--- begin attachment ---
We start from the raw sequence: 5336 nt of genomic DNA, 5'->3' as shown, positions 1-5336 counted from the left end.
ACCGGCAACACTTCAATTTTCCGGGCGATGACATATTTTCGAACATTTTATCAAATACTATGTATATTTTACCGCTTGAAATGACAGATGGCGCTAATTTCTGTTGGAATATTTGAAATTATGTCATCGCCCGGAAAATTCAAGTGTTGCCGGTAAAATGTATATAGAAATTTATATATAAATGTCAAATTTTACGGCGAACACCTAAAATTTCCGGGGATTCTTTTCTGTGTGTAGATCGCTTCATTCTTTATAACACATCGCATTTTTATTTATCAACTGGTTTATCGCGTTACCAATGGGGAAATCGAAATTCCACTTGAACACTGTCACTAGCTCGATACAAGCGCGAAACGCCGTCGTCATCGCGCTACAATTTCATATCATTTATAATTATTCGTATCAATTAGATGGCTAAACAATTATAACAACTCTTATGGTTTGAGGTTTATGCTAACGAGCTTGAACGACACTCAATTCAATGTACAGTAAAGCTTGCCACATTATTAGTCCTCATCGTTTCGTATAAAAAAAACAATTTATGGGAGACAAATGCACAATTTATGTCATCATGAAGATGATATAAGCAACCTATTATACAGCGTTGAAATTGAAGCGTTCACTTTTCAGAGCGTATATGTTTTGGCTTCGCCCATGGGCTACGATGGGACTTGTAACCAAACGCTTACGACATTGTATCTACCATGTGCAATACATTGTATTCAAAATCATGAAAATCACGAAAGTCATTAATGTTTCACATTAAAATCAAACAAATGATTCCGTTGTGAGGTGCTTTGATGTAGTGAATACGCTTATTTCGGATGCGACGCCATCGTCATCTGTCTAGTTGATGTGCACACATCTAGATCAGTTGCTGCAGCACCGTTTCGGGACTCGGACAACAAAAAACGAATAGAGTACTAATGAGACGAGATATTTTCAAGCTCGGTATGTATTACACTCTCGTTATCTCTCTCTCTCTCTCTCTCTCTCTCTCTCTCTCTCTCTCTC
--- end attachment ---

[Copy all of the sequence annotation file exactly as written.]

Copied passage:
We start from the raw sequence: 5336 nt of genomic DNA, 5'->3' as shown, positions 1-5336 counted from the left end.
ACCGGCAACACTTCAATTTTCCGGGCGATGACATATTTTCGAACATTTTATCAAATACTATGTATATTTTACCGCTTGAAATGACAGATGGCGCTAATTTCTGTTGGAATATTTGAAATTATGTCATCGCCCGGAAAATTCAAGTGTTGCCGGTAAAATGTATATAGAAATTTATATATAAATGTCAAATTTTACGGCGAACACCTAAAATTTCCGGGGATTCTTTTCTGTGTGTAGATCGCTTCATTCTTTATAACACATCGCATTTTTATTTATCAACTGGTTTATCGCGTTACCAATGGGGAAATCGAAATTCCACTTGAACACTGTCACTAGCTCGATACAAGCGCGAAACGCCGTCGTCATCGCGCTACAATTTCATATCATTTATAATTATTCGTATCAATTAGATGGCTAAACAATTATAACAACTCTTATGGTTTGAGGTTTATGCTAACGAGCTTGAACGACACTCAATTCAATGTACAGTAAAGCTTGCCACATTATTAGTCCTCATCGTTTCGTATAAAAAAAACAATTTATGGGAGACAAATGCACAATTTATGTCATCATGAAGATGATATAAGCAACCTATTATACAGCGTTGAAATTGAAGCGTTCACTTTTCAGAGCGTATATGTTTTGGCTTCGCCCATGGGCTACGATGGGACTTGTAACCAAACGCTTACGACATTGTATCTACCATGTGCAATACATTGTATTCAAAATCATGAAAATCACGAAAGTCATTAATGTTTCACATTAAAATCAAACAAATGATTCCGTTGTGAGGTGCTTTGATGTAGTGAATACGCTTATTTCGGATGCGACGCCATCGTCATCTGTCTAGTTGATGTGCACACATCTAGATCAGTTGCTGCAGCACCGTTTCGGGACTCGGACAACAAAAAACGAATAGAGTACTAATGAGACGAGATATTTTCAAGCTCGGTATGTATTACACTCTCGTTATCTCTCTCTCTCTCTCTCTCTCTCTCTCTCTCTCTCTCTCTC